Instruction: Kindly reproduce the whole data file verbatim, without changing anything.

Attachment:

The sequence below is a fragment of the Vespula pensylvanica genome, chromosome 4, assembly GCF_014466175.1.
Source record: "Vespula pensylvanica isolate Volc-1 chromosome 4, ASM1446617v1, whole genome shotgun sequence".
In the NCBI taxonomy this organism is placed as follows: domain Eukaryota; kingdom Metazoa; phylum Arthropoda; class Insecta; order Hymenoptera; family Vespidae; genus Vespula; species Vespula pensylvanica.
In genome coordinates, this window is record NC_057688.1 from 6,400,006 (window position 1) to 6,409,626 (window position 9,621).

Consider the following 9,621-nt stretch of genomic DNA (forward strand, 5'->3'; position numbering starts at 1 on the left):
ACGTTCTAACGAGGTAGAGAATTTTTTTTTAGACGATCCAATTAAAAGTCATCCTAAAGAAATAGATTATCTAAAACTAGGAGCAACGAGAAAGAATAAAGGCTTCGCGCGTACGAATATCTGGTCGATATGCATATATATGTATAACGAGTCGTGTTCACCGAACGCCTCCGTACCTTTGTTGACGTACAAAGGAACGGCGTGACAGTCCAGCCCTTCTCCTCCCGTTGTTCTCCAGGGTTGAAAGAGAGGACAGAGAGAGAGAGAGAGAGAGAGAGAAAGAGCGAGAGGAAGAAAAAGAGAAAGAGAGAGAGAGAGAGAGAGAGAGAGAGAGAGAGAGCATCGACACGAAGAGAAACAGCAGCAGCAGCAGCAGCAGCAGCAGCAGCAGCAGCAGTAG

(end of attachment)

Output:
The sequence below is a fragment of the Vespula pensylvanica genome, chromosome 4, assembly GCF_014466175.1.
Source record: "Vespula pensylvanica isolate Volc-1 chromosome 4, ASM1446617v1, whole genome shotgun sequence".
In the NCBI taxonomy this organism is placed as follows: domain Eukaryota; kingdom Metazoa; phylum Arthropoda; class Insecta; order Hymenoptera; family Vespidae; genus Vespula; species Vespula pensylvanica.
In genome coordinates, this window is record NC_057688.1 from 6,400,006 (window position 1) to 6,409,626 (window position 9,621).

Consider the following 9,621-nt stretch of genomic DNA (forward strand, 5'->3'; position numbering starts at 1 on the left):
ACGTTCTAACGAGGTAGAGAATTTTTTTTTAGACGATCCAATTAAAAGTCATCCTAAAGAAATAGATTATCTAAAACTAGGAGCAACGAGAAAGAATAAAGGCTTCGCGCGTACGAATATCTGGTCGATATGCATATATATGTATAACGAGTCGTGTTCACCGAACGCCTCCGTACCTTTGTTGACGTACAAAGGAACGGCGTGACAGTCCAGCCCTTCTCCTCCCGTTGTTCTCCAGGGTTGAAAGAGAGGACAGAGAGAGAGAGAGAGAGAGAGAGAAAGAGCGAGAGGAAGAAAAAGAGAAAGAGAGAGAGAGAGAGAGAGAGAGAGAGAGAGAGAGCATCGACACGAAGAGAAACAGCAGCAGCAGCAGCAGCAGCAGCAGCAGCAGCAGCAGTAG